The following criteria should be used, as appropriate, as indicators that a player was in control of the ball and, as a result, can be considered to have ‘deliberately played’ the ball:
- The ball traveled from distance and the player had a clear view of it
- The ball was not moving quickly
- The direction of the ball was not unexpected
- The player had time to coordinate their body movement, i.e. it was not a case of instinctive stretching or jumping, or a movement that achieved limited contact/control
- A ball moving on the ground is easier to play than a ball in the air
Commentary: I appreciate that IFAB is trying to explain the difference between a deflection and a deliberate attempt to play the ball. Good luck to my fellow referees, though, when considering all of the above factors while making a split-second decision. As we've seen with handball, it makes absolutely no sense to enshrine this kind of wording in the rules. By all means, add guidelines as an addendum to the “laws,” but I feel for young referees who are being assessed, and who have some of the above quoted back at them when having made a perceived error on an offside call.
Clarifying a 'challenge for the ball' in DOGSO situations
When a player attempts to play the ball in their own penalty area and fouls an opponent with a clear goalscoring opportunity, it's a spot-kick and a yellow card (it would be red if the foul was committed outside of the penalty area). IFAB has added words to make this "an attempt to play the ball or challenge for the ball."
Commentary: I don't see how this is in any way helpful. What on earth is the difference between an attempt to play the ball and a challenge for the ball? IFAB's baffling explanation is that "it is not always clear whether an action was an attempt to play the ball or a challenge for the ball (or both)." I'm so glad that I don't have to sit in on their meetings.
Leniency for coaches who cannot control their players
A recent rule made coaches responsible for the sideline behavior of their teams if, say, an individual who insulted the AR behind their back could not be identified among the numerous people nowadays assigned places on the bench. Now, if a substitute warming up behind the goal, for example, insults an opponent and the referee can't determine who uttered the insult, then the coach — on the other side of the field - no longer takes the caution.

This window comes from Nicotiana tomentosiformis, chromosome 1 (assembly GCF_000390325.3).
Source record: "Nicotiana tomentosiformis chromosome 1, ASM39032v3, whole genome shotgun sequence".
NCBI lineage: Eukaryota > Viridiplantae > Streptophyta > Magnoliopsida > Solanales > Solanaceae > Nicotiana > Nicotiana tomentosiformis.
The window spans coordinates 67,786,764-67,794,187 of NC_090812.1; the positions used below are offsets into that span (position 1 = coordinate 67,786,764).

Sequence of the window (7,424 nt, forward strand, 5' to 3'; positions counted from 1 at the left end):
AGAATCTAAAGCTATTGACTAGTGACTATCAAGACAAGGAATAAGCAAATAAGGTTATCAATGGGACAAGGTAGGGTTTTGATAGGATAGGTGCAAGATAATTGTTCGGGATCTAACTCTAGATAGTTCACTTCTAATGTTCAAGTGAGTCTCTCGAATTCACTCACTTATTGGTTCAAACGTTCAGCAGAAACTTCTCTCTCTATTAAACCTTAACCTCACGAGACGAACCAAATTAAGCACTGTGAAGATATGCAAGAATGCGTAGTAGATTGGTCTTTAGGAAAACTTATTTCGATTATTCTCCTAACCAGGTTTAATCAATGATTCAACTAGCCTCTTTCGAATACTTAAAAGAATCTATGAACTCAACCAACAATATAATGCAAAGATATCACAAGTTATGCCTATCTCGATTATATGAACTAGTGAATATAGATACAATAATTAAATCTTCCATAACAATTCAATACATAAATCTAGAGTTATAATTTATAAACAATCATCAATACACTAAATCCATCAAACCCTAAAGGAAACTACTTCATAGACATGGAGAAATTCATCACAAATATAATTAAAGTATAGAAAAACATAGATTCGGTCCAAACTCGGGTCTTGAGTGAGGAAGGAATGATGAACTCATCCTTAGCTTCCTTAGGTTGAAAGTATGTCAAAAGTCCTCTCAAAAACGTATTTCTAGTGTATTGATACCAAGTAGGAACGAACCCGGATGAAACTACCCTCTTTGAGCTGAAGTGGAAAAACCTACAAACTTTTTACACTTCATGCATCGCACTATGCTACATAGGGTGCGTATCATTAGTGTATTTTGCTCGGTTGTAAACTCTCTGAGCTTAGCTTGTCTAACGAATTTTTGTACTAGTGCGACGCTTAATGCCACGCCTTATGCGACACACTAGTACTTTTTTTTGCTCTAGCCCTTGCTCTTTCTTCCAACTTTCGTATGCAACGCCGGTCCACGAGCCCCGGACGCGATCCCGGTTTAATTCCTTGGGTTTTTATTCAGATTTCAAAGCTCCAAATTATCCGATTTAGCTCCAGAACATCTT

Commentary: While this seems like a fair change, I would argue that a coach is still responsible for their players' conduct during the game and around the field of play. A player who would insult an opponent from behind the goal has not been well-coached. Does this mean such an offense would now go unpunished? An alternative would be to collectively ban the players warming up in that area from being subbed into the game (via a clear signal to the fourth official), unless the culprit confesses.
Goalkeepers must behave better at penalty kicks
Additional text to Law 14 states that before a penalty kick, the goalkeeper "must remain on the goal line, facing the kicker, between the goalposts, without touching the goalposts, crossbar or goal net, until the ball has been is kicked. The goalkeeper must not behave in a way that unfairly distracts the kicker, e.g. delay the taking of the kick or touch the goalposts, crossbar or goal net."
Commentary: A welcome rap on the knuckles for those irritating, hyperactive stoppers indulging in child-like gamesmanship.
The customary mish-mash of tortured clarifications, superfluous re-wordings, and over-complicated re-definitions, with the odd helpful minor change thrown in just to show that IFAB is not completely dysfunctional. Its abolition is long overdue, however. IFAB must be replaced by a democratic, accountable, transparent and forward-thinking body made up of individuals who have a proper understanding of soccer and the way it works, at all levels. Yes, I am available.
• To download 2023-24 rulebooks in various languages go HERE.